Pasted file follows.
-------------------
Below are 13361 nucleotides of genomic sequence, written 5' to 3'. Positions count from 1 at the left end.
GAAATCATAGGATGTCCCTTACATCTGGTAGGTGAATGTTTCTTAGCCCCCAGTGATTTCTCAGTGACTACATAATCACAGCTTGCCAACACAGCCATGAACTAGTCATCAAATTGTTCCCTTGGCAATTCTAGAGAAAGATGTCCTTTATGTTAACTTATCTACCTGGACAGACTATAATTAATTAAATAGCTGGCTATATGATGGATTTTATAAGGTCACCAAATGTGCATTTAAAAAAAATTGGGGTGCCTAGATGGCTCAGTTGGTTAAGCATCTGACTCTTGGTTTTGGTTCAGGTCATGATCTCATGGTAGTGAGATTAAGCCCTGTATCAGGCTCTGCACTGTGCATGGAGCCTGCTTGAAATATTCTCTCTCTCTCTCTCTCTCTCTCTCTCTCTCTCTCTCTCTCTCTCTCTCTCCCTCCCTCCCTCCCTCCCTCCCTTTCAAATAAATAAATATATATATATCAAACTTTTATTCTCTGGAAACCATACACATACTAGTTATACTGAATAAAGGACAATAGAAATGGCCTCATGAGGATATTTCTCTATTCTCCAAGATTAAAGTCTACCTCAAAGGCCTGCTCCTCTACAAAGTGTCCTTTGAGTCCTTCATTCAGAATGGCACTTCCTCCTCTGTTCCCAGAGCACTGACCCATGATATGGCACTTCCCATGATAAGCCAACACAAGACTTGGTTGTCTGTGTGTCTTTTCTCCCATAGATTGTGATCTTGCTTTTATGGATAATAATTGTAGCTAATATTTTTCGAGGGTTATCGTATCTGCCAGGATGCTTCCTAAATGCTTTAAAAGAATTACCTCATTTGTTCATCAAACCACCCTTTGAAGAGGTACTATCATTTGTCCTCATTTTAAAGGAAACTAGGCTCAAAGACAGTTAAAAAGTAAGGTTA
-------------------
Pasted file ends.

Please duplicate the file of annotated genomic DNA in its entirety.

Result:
Below are 13361 nucleotides of genomic sequence, written 5' to 3'. Positions count from 1 at the left end.
GAAATCATAGGATGTCCCTTACATCTGGTAGGTGAATGTTTCTTAGCCCCCAGTGATTTCTCAGTGACTACATAATCACAGCTTGCCAACACAGCCATGAACTAGTCATCAAATTGTTCCCTTGGCAATTCTAGAGAAAGATGTCCTTTATGTTAACTTATCTACCTGGACAGACTATAATTAATTAAATAGCTGGCTATATGATGGATTTTATAAGGTCACCAAATGTGCATTTAAAAAAAATTGGGGTGCCTAGATGGCTCAGTTGGTTAAGCATCTGACTCTTGGTTTTGGTTCAGGTCATGATCTCATGGTAGTGAGATTAAGCCCTGTATCAGGCTCTGCACTGTGCATGGAGCCTGCTTGAAATATTCTCTCTCTCTCTCTCTCTCTCTCTCTCTCTCTCTCTCTCTCTCTCTCTCTCCCTCCCTCCCTCCCTCCCTCCCTTTCAAATAAATAAATATATATATATCAAACTTTTATTCTCTGGAAACCATACACATACTAGTTATACTGAATAAAGGACAATAGAAATGGCCTCATGAGGATATTTCTCTATTCTCCAAGATTAAAGTCTACCTCAAAGGCCTGCTCCTCTACAAAGTGTCCTTTGAGTCCTTCATTCAGAATGGCACTTCCTCCTCTGTTCCCAGAGCACTGACCCATGATATGGCACTTCCCATGATAAGCCAACACAAGACTTGGTTGTCTGTGTGTCTTTTCTCCCATAGATTGTGATCTTGCTTTTATGGATAATAATTGTAGCTAATATTTTTCGAGGGTTATCGTATCTGCCAGGATGCTTCCTAAATGCTTTAAAAGAATTACCTCATTTGTTCATCAAACCACCCTTTGAAGAGGTACTATCATTTGTCCTCATTTTAAAGGAAACTAGGCTCAAAGACAGTTAAAAAGTAAGGTTA